Fifa dismiss Asiagate claims

HARARE - FIFA has dismissed as “pure speculation” reports that the world football governing body has ordered reversal of punishments meted out to several individuals in Zimbabwe’s Asiagate match-fixing scandal.

Reports were rife last week that Zifa’s drawn-out probe into the biggest scandal ever to hit Zimbabwean football, and subsequent sanctions which range between life bans and wholly-suspended sentences, have been quashed by Fifa after the Zurich-based organisation was purportedly unimpressed by Zifa’s handling of the scam.

Unofficial statements attributed to Fifa sources and apparently giving the impression that they were gleaned from documents of the federation’s powerful executive committee said endorsement of the Asiagate punishments “would be a gross violation of the spirit of Fair Play.”

Fifa denies ever making such statements.

“I can confirm that what appeared on Zimbabwe’s media is pure speculation,” read a short statement from Fifa yesterday.  

“No decision has been made on Zifa’s Asiagate sanctions.”

And in the wake of Fifa’s statement, Zifa president Cuthbert Dube came out fighting last night, saying the initial media reports attributed to Fifa were “of some people who would like to reverse the gains of our resolute crusade against match-fixing and illegal betting.”

The current Zifa administration views the Asiagate investigation as its biggest achievement since assuming office in 2010, blaming the match-fixing scourge for the country’s failure to qualify for the last four African Nations Cup editions.

Reports that Asigate had crumbled before Zifa’s eyes were naturally going to draw a sharp-tongued reaction from the association.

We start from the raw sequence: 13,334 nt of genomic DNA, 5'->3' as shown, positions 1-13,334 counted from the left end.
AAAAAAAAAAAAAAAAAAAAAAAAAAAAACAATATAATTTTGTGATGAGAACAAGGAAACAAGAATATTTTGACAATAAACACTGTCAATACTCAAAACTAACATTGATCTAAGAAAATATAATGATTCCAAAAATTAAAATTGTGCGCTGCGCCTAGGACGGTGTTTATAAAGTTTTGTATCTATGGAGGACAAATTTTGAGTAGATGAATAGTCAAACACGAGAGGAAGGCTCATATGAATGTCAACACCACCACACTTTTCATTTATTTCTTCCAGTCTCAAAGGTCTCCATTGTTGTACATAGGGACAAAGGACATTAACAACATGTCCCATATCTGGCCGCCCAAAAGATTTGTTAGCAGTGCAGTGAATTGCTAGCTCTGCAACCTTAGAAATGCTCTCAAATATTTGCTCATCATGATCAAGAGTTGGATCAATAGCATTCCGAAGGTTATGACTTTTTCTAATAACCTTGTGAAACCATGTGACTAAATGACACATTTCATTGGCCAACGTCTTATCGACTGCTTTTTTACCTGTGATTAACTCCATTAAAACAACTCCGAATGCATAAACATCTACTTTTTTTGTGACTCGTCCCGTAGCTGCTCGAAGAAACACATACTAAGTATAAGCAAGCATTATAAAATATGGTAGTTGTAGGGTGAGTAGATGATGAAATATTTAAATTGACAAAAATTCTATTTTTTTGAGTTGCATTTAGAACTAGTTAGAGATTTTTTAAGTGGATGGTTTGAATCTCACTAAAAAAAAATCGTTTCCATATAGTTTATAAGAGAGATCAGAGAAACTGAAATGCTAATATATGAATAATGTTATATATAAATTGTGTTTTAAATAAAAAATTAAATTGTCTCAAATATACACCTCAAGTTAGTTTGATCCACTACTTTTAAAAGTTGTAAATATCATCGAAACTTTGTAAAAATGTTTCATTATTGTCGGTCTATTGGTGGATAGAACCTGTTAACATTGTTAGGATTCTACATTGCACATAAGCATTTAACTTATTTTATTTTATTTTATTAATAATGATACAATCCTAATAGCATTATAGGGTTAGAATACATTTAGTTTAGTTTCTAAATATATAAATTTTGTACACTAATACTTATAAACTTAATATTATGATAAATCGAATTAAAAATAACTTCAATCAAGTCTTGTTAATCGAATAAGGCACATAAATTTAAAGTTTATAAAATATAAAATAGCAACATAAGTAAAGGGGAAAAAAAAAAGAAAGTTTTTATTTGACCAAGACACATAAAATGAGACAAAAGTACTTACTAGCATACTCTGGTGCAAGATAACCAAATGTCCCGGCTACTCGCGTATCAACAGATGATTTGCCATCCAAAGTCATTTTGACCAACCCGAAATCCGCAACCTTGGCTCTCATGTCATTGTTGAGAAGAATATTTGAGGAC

“We are also aware that the same people would like football in this country to be ungovernable as long as they are not in power,” added Dube in a statement.

“Individuals bent on causing alarm and despondency should brace for the full weight of the football statues. Zifa cannot allow football to continue to be sacrificed on the altar of self-enrichment and greed. Individuals who sold the soul of Zimbabwean football at the match-fixing and illegal betting ‘stock exchange’ in Asia and elsewhere between 2007 and 2010 should face the consequences.”

Zifa says Fifa’s decision on Asiagate is likely to be made “sometime this month or next month,” saying the associations’ sanctions remain unchanged.

“In the meantime, Zifa reserves its right to take legal action against mischief makers where deemed necessary. The Zifa board will be meeting next week to discuss finality around the Asiagate scandal.”

Zifa also furnished evidence that documents containing submissions of the final report on Asiagate were indeed sent to Fifa, complete with copy of a DHL receipt.

 The submissions were sent to Fifa security chief Ralf Mutchske, Fifa’s regional development officer Ashford Mamelodi, Cosafa Chief Operating Office Sue Destombes, Confederation of African Football (Caf) general-secretary Hitsham El Amrani as well as Zimbabwe’s Sports Recreation Commission (SRC)director general Charles Nhemachena and the late vice-resident John Mkno, who was the Zifa patron.

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